Online "brain training" company Lumosity will pay $2 million to settle charges that it deceived users with claims that its games could improve mental performance and stave off age-related cognitive decline.
A settlement announced Tuesday by the Federal Trade Commission said that besides paying $2 million in "redress" — which the FTC will attempt to give back to customers — the company will also notify their subscribers of the settlement and provide them with an easy way to cancel their automatically renewed subscriptions.
In its announcement, the agency called the marketing campaign "deceptive advertising."
"Lumosity preyed on consumers' fears about age-related cognitive decline, suggesting their games could stave off memory loss, dementia, and even Alzheimer's disease," said Jessica Rich, director of the FTC's Bureau of Consumer Protection. "But Lumosity simply did not have the science to back up its ads."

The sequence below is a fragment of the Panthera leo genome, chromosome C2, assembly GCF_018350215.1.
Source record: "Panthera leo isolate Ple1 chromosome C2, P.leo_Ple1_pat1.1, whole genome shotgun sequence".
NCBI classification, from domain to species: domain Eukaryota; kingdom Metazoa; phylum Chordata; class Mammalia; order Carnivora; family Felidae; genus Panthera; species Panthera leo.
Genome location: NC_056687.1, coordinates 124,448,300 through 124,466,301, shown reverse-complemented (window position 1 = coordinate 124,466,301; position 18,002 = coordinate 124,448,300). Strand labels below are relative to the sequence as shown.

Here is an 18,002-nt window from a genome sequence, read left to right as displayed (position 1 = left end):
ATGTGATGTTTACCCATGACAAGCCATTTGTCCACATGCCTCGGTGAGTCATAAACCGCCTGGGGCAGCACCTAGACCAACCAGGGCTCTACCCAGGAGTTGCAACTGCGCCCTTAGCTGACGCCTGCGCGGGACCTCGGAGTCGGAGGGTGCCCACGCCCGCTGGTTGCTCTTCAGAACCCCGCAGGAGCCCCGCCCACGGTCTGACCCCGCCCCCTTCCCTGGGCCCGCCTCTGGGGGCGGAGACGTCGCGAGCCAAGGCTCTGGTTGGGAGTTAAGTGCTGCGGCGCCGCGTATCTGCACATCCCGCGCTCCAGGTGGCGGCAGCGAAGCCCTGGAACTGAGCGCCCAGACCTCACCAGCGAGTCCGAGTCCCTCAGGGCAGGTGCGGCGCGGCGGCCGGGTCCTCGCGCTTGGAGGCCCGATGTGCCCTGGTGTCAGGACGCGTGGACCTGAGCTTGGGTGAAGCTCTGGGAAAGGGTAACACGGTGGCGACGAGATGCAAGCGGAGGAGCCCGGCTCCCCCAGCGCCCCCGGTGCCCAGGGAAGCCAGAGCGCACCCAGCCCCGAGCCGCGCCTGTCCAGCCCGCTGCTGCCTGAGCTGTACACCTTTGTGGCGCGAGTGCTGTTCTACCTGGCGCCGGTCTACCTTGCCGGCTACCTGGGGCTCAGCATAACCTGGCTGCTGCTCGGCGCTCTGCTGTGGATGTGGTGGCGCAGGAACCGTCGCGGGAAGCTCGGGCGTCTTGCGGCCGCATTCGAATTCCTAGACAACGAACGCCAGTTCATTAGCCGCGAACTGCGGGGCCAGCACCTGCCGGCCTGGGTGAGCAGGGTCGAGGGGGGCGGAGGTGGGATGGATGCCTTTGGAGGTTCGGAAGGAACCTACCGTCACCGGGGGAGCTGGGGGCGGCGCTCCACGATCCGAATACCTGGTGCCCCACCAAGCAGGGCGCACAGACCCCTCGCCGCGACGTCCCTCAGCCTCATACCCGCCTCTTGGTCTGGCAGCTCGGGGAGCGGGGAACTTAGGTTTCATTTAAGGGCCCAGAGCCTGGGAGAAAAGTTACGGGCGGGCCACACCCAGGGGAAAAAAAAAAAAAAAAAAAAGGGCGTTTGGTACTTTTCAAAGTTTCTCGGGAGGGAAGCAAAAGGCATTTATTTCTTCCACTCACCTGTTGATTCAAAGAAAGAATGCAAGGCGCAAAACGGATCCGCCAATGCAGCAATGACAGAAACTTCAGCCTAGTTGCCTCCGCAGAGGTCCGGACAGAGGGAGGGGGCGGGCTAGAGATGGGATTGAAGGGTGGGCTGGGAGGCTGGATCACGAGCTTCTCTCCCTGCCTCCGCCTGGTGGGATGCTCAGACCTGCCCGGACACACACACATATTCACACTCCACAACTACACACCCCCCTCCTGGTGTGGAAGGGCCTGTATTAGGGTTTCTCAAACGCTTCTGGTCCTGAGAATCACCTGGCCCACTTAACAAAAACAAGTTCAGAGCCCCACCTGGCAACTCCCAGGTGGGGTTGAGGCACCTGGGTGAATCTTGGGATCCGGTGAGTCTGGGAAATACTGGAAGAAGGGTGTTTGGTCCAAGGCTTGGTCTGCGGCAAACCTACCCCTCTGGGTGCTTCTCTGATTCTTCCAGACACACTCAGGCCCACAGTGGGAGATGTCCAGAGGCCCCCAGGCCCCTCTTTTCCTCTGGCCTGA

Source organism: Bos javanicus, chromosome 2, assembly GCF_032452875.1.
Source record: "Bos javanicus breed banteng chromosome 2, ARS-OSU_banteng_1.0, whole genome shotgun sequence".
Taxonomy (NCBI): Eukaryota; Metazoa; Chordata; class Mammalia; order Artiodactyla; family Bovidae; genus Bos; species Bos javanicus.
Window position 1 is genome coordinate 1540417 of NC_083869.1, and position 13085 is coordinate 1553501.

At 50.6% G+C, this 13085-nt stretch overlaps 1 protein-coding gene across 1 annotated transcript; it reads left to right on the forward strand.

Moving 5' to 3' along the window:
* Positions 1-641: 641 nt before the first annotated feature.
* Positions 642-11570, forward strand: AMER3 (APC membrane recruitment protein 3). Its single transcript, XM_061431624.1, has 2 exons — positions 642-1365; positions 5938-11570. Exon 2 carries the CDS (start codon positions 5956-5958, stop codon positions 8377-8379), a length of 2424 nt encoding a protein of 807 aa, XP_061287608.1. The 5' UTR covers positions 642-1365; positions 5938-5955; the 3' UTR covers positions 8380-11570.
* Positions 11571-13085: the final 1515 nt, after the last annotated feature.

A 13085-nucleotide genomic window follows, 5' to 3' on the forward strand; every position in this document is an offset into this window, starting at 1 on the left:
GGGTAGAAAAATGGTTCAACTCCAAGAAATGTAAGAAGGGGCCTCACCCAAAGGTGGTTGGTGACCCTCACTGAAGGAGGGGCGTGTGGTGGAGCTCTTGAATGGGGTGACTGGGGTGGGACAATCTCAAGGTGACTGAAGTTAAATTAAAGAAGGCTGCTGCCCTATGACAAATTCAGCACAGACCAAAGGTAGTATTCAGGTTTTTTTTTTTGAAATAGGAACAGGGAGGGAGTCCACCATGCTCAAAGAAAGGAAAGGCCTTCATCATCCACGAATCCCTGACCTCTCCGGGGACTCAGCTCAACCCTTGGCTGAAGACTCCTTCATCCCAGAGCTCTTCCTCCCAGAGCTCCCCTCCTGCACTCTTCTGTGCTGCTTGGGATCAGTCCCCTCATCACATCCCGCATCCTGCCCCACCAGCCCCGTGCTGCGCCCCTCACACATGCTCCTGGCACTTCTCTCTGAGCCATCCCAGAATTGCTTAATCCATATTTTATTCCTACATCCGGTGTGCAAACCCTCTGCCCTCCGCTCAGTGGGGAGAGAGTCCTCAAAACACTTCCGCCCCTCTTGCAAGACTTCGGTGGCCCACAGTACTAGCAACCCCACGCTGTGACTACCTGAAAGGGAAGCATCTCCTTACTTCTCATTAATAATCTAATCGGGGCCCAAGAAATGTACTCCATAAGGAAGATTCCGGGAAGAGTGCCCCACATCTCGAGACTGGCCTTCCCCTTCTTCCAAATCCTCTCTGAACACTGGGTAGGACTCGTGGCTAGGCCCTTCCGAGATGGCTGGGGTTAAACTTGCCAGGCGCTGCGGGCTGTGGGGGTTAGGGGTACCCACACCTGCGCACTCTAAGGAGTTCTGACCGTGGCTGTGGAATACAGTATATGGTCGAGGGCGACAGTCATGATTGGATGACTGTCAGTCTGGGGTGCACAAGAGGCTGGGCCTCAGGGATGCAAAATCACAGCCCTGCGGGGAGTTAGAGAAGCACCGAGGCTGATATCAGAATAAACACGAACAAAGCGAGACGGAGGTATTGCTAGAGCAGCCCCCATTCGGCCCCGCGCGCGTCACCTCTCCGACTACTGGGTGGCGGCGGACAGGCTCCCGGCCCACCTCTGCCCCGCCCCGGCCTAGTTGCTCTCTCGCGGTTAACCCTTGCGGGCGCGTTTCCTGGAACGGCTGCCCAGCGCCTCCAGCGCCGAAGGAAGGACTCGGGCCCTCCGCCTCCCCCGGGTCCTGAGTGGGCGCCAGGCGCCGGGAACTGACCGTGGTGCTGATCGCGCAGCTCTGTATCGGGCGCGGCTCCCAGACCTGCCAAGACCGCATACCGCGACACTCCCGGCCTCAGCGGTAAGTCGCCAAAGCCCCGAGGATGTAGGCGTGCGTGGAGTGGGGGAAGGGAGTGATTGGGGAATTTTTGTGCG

The company offers more than 50 different "brain games" played through the computer or other devices that the company says are designed by "scientists and game designers," but the FTC investigated its claims and determined the company did not provide sufficient evidence its games would improve cognition in everyday life, said Michelle Rusk, an attorney with the FTC's Consumer Protection Bureau.
"Neither the action nor the settlement pertains to the rigor of our research or the quality of the products — it is a reflection of marketing language that has been discontinued," the company told CNBC. "Our focus as a company has not and will not change: We remain committed to moving the science of cognitive training forward and contributing meaningfully to the field's community and body of research."